What you can do

  • Install anti-malware software – This can weed out the latest malware before it does damage.
  • Keep your software up to date – Using up-to-date versions of operating systems, applications, firmware and browser plug-ins helps protect against the latest threats by patching security vulnerabilities.
  • Use strong passwords – Use a password manager tool to generate unique passwords and securely store your log-ins.
  • Lock down your devices – If your staff uses company-owned devices, or you allow them to use their own, require that the devices are locked with a password, fingerprint or other method.
  • Think twice before downloading – Remind staff to be cautious about downloading new software or browser plug-ins.
  • Click carefully – Teach your staff to look for telltale signs of phishing e-mails that prompt them to click on malicious links.

The ultimate protection

Cyber-liability insurance covers losses that result from data breaches and other cyber events.

While cyber-liability policies vary among insurers, there are some common threads:

Loss or damage to data – Many policies cover the costs to restore or recover lost, stolen or corrupted data, and may also cover the cost of outside experts or consultants you hire to preserve or reconstruct your data.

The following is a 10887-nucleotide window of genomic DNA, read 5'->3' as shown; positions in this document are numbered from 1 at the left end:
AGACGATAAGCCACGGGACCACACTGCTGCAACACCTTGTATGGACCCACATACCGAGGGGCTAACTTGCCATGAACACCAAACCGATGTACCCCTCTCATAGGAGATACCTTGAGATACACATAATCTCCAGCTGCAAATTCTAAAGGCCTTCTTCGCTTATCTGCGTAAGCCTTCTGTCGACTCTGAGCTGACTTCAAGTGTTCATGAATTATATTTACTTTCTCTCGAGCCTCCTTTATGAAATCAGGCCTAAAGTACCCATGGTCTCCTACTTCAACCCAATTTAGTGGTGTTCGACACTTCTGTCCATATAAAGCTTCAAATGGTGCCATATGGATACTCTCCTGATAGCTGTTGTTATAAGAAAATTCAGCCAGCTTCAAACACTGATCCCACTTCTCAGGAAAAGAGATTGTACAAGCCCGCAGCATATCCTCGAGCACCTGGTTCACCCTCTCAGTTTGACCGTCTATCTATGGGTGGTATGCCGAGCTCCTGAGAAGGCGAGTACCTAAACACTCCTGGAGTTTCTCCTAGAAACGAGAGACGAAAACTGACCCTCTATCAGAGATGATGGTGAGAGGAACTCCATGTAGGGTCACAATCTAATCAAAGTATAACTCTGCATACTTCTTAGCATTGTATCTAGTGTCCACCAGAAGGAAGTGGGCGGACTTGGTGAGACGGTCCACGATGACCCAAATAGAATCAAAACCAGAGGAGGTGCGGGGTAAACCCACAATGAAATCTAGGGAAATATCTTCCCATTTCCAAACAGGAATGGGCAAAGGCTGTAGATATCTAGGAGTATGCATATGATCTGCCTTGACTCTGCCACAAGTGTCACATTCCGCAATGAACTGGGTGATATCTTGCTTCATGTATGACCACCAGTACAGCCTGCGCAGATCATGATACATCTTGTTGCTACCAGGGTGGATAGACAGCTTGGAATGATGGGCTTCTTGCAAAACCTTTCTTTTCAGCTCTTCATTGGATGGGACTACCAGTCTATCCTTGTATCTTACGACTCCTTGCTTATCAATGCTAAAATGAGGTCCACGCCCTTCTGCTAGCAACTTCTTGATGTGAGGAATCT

Loss of income or extra expenses – Many policies cover income you lose and extra expenses you incur to avoid or minimize a shutdown of your business after your computer system fails due a covered peril. The perils covered may be the same as those covered under damage to electronic data.

Cyberextortion losses – Cyber-extortion coverage applies when a hacker or a cyber thief breaks into your computer system and demands a ransom to unlock it, or to not damage the data. Extortion coverage typically applies to expenses you incur (with the insurer’s consent) to respond to an extortion demand, as well as the money you pay the extortionist.

Notification costs – Policies may cover the cost of notifying parties affected by the data breach by government statutes or regulations. They may also include the cost of hiring an attorney to assess your firm’s obligations under applicable laws and regulations.

Network security liability – This covers lawsuits that individuals or companies file against your organization alleging negligence on your part for failing to adequately protect data belonging to customers, clients, employees or other parties.